Part of Paul’s legacy is to help us interpret what it means to follow God’s lead, only to crash into cold, hard reality.
And for some of us, even one small iceberg is plenty to quash our ministry.
Collision in the Jungle
Tina always knew she’d be a missionary, ever since she saw the slides of South America in her church. She took a degree as a nurse practitioner and, overcoming her stage fright, spent a year raising her support. Finally, the big day came: her church officially commissioned her to go to Brazil as a medical missionary. She flew to São Paulo and spent a year studying basic Portuguese, which she managed as well as any of her fellow novice missionary. Her mission agency deployed her to a rural clinic. For six months she gave inoculations, comforted frightened children, gave talks to mothers about sanitation, and taught Bible studies to a group of Christian women. Tina was living her dream, she was serving in God’s army!
Until her dream was crushed by a tiny insect. It was rainy season, and malaria was breeding. A mosquito bit Tina on her forearm, leaving tiny microbes. A few weeks later, and she felt a headache coming on. During that night she started shivering. The next day, it turned into a full fever. Malaria is usually not serious, but Tina already had liver issues that led to complications. That crisis passed, but like many sufferers, she relapsed with malaria some months later, and had another alarming attack.
It fell to her field director to break the heart-wrenching news to her: the mission board had ruled that she was physically unable to continue her work; everyone was deeply sorry, but Tina would need to return home. For good.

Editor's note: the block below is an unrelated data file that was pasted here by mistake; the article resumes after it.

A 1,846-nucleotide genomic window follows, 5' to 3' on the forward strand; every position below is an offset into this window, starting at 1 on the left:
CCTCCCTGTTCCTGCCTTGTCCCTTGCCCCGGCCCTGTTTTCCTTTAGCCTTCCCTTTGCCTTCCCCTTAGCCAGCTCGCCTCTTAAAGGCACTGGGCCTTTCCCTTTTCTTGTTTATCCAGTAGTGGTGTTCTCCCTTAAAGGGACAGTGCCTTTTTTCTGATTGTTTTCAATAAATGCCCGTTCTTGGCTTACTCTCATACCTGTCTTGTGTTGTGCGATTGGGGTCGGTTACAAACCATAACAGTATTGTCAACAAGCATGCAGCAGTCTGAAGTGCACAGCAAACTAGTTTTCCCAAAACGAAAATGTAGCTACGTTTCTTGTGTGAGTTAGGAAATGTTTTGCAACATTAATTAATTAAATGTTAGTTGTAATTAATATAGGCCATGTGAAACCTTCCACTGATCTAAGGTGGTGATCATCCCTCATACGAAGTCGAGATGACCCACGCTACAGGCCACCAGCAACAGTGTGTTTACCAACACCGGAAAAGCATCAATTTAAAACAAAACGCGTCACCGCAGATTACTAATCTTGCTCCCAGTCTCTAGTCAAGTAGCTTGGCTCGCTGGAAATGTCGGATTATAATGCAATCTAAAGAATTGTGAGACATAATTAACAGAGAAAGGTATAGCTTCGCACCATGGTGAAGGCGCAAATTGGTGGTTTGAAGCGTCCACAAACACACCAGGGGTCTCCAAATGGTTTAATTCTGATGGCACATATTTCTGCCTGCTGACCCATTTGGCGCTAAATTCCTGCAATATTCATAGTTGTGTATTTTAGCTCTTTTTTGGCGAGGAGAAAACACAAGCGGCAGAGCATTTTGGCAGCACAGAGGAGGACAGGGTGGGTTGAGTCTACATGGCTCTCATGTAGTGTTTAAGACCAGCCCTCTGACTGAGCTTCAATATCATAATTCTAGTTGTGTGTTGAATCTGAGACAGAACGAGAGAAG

What if? Tina mourned. What if she had sprayed herself a little more carefully with repellent? What if she had left her house a few seconds sooner instead of running out late for her meeting? What if she had worn the other blouse, the white one with the long sleeves? What if God had just kept the mosquito in a holding pattern until she had a chance to pass?
Collision, anywhere, anytime that God’s people seek to serve him
Full-time or part-time; children’s workers, youth leaders, pastors, missionaries, teachers, writers, church planters; and as we shall see in great detail, even the apostle Paul; any one of us might at any moment ram into cold, hard circumstances, leaving us to wonder where to find God in the dark of night.
When the crash tumbles us out of our uneventful journey, where do we turn?
Excerpt from the CONCLUSION
Paul walked away from eleven collisions on his first Macedonian tour, which was small portion of the dozens of hardships he faced. After evacuating Berea, he lived to write all his New Testament epistles, and his best fifteen years of ministry were still ahead of him. But even Paul was done in by his last ‘iceberg’, when he was beheaded by the Emperor Nero in the 60s.
Whether you turn out to be unsinkable, or long-lived like Paul; whether your first iceberg will turn out to be your last; whether your collision will be fatal to your life or terminate your ministry; none of this matters in the end. We can simply say, ‘I don’t fully know what this large chunk of ice is supposed to be, but I know who my God is, and if I focus on him, I will know his peace.’
‘”Iceberg Ahead!” – an excerpt,’ by Gary S. Shogren, Professor of New Testament, Seminario ESEPA, San José, Costa Rica